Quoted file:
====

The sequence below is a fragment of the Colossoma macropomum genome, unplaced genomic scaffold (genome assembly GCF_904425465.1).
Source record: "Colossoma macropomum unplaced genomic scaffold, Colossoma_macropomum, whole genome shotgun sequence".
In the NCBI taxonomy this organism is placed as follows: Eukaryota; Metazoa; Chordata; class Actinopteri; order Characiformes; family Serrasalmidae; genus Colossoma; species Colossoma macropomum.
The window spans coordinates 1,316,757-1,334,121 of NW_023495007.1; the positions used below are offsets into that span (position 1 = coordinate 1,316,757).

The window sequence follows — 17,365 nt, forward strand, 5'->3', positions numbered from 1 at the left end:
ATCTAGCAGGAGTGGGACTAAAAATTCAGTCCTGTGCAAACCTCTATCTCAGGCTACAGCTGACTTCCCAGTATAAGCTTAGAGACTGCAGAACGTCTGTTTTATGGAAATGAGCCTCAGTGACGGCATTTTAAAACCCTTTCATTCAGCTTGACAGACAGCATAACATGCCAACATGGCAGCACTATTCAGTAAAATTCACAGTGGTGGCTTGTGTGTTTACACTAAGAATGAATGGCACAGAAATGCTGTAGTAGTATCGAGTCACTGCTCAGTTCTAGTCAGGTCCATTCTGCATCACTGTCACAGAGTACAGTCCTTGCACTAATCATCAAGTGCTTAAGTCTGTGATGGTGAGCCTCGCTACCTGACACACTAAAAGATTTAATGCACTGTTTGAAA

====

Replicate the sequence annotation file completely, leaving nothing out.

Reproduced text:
The sequence below is a fragment of the Colossoma macropomum genome, unplaced genomic scaffold (genome assembly GCF_904425465.1).
Source record: "Colossoma macropomum unplaced genomic scaffold, Colossoma_macropomum, whole genome shotgun sequence".
In the NCBI taxonomy this organism is placed as follows: Eukaryota; Metazoa; Chordata; class Actinopteri; order Characiformes; family Serrasalmidae; genus Colossoma; species Colossoma macropomum.
The window spans coordinates 1,316,757-1,334,121 of NW_023495007.1; the positions used below are offsets into that span (position 1 = coordinate 1,316,757).

The window sequence follows — 17,365 nt, forward strand, 5'->3', positions numbered from 1 at the left end:
ATCTAGCAGGAGTGGGACTAAAAATTCAGTCCTGTGCAAACCTCTATCTCAGGCTACAGCTGACTTCCCAGTATAAGCTTAGAGACTGCAGAACGTCTGTTTTATGGAAATGAGCCTCAGTGACGGCATTTTAAAACCCTTTCATTCAGCTTGACAGACAGCATAACATGCCAACATGGCAGCACTATTCAGTAAAATTCACAGTGGTGGCTTGTGTGTTTACACTAAGAATGAATGGCACAGAAATGCTGTAGTAGTATCGAGTCACTGCTCAGTTCTAGTCAGGTCCATTCTGCATCACTGTCACAGAGTACAGTCCTTGCACTAATCATCAAGTGCTTAAGTCTGTGATGGTGAGCCTCGCTACCTGACACACTAAAAGATTTAATGCACTGTTTGAAA